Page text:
The look of disappointment on Joe’s face came like a flash

I thought of turning back
But I had nowhere to go
With my feet on the doormat
I opened myself to yet another trauma

I expected Pops to chase me out
All I got was a blank stare
I thought my lil sis would run into my arms
But it seemed like she had no idea who I was

I had no idea which one hurts the more
The people I’ve spent two decades of my life with
Looking at me like a stranger stormed into their home
Or my so-called Prince Charming being Lucifer in disguise

It’s hard letting go of the memories
It’s hard trying to act numb
When I try numbing the pain, it comes back worse:
I suck!

Then I look around me
I have friends but do they really care?
I have a family but they don’t know
I am not that ray of sunshine anymore

Pops warmed up to me
Tried his best to make me feel like his babe
Joe seems to have noticed me now
Hanging around to make sure I don’t do anything silly

The vibes I give is just to make them happy
At this point, my happiness does not matter
Not anymore
Nor ever, I guess

With these familiar people surrounding me
I have this yearn to rise and dance
But nothing comes easy
I guess to love again won’t come easy

“This too shall pass”
I heard it somewhere
I really want to believe it
So I will.

“A part of me” by Providence_Wright

Come to the Zenith.
No! To the right.
The left is not a myth.
Oh, down below is right.

Oh let me be,
I’ll make my choice
If need be,
Only one thing is vital – my voice.

An inch of my skin,
A gravel to my teeth,
Why not let it be my next of kin?
Precious, yes, but dangerous underneath.

A part of me,
My attention you seek.
Deserve thou the key
To all my possession thou seek?

I repeat,
Hear me out oh ye people,
All your thoughts of me delete,
Until I myself settle.

Oh let me be,
I’ll make my choice
If need be,
Only one thing is vital – my voice.

History: The Past Pandemic in Nigeria.

©Chukwuma K.

I’m fortunate to have both of my grand parents alive. I’ve spent the past weeks with them and I have a story to share with you.

My grand parents told me about the 1918 influenza pandemic (Spanish Flu)- caused by a virulent type A virus. It is documented that about 21 million people died from the disease over a 12-month period, and perhaps 200 million at the end of the pandemic.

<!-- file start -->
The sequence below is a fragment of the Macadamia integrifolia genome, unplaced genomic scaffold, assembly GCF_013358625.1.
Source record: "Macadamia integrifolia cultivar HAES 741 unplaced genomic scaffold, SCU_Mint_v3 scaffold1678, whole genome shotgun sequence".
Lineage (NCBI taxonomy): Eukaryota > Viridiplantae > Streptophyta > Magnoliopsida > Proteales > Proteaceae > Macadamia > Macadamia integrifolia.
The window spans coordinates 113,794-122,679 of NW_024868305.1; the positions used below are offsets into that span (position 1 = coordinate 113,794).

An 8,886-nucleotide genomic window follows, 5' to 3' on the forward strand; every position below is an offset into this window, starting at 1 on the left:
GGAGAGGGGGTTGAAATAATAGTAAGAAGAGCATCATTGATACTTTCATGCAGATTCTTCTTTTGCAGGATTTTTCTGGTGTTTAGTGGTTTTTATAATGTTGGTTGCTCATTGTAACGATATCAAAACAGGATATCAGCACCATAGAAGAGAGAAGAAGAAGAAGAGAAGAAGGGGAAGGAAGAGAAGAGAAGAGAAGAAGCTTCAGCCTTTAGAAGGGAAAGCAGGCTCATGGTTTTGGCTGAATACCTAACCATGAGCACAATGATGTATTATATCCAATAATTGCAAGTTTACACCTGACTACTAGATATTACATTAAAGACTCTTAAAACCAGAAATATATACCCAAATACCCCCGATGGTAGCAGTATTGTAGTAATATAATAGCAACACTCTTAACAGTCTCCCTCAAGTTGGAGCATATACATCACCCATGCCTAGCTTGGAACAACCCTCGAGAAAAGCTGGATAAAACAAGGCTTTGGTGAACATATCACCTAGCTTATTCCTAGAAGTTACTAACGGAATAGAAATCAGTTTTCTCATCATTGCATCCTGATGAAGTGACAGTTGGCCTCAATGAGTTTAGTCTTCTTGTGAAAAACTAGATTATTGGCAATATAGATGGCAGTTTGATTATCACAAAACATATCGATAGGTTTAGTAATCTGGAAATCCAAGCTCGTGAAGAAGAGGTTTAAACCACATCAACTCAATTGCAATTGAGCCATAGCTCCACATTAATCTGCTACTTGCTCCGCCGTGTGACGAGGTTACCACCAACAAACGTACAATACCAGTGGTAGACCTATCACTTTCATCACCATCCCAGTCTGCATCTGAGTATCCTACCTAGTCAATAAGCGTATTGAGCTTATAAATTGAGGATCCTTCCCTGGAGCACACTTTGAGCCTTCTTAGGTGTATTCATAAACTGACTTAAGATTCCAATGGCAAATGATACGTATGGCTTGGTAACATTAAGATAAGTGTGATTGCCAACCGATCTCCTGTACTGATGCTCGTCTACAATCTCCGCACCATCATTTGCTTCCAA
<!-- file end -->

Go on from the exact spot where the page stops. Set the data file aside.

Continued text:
Grandma said it was called “OKORU OGBUE”. A centralized Igbo name would be “OFEE OGBUO”. The name implied that the disease was very contagious and that infected individuals most often died from the disease.

The disease was introduced into Nigeria by passengers and crews who arrived overseas through ships. Within months it was all over the place- every community in Nigeria. Anecdotal reports from my grandparents and others showed that every community lost between 50-80% of its inhabitants.

Documented reports, though, showed that about 500,000 Nigerians, out of a population of then 18 million, died in less than 6 months, and between 50 and 80% of the population was stricken. Undoubtedly, majority of the cases especially in villages were not reported.

On September 14th, 1918, a ship, S.S. Bida, arrived in Lagos, Nigeria. Some of the passengers were suffering from the influenza. They had boarded the ship in Accra, and on arrival in Lagos, passed on the disease to Lagosians.

The first cases were documented on 23rd September and a few days later the disease spread inland through the railway, appearing in Abeokuta on 1st October and Ibadan on the 5th of the same year.

On 14th October, the disease was brought to Onitsha from Lokoja and in a week or two the entire town and villages in the Onitsha province were thoroughly attacked.

From Onitsha, the epidemic spread to Asaba and all the towns of Western Igboland, causing much panic and consternation.

A report of the Roman Catholic Mission at Asaba stated that the people of Asaba, disturbed by the rumor that influenza was causing havoc, gathered each morning at the Post Office, expecting to hear from relatives who had emigrated to affected places in search of wage labor. One morning, while a large crowd assembled at the Post Office, news arrived that influenza had broken out in Asaba itself and everyone ran home to isolate, the crowd was dispersed. In a few days, Asaba was thrown into mourning as virtually every family had someone to bury.

From Asaba, the influenza spread to Agbor, appearing there on 19th October.

Also from Onitsha the epidemic spread eastward, appearing at Owerri on 25th October, Okigwe and Enugu-Ngwo on the 28th and Aba on the 30th.
Furthermore, the epidemic, having affected the towns on the Eastern Railway, began to diffuse eastward, appearing at Ikot-Ekpene on or about 1st November, Obubra on the 4th, Afikpo on the 5th, Abakaliki on the 7th, Ogoja on the 11th, Obudu about the 11th and Ikom on the 13th.

Every family had someone to bury. Grandma said: “After returning from a burial, all those who buried the dead were required to remove their clothes and burn them before coming into their homes….. But in a few days, they too will get the flu and would die….. When someone die, people cried not because the person died, but because others in the family will die after the burial and so on”.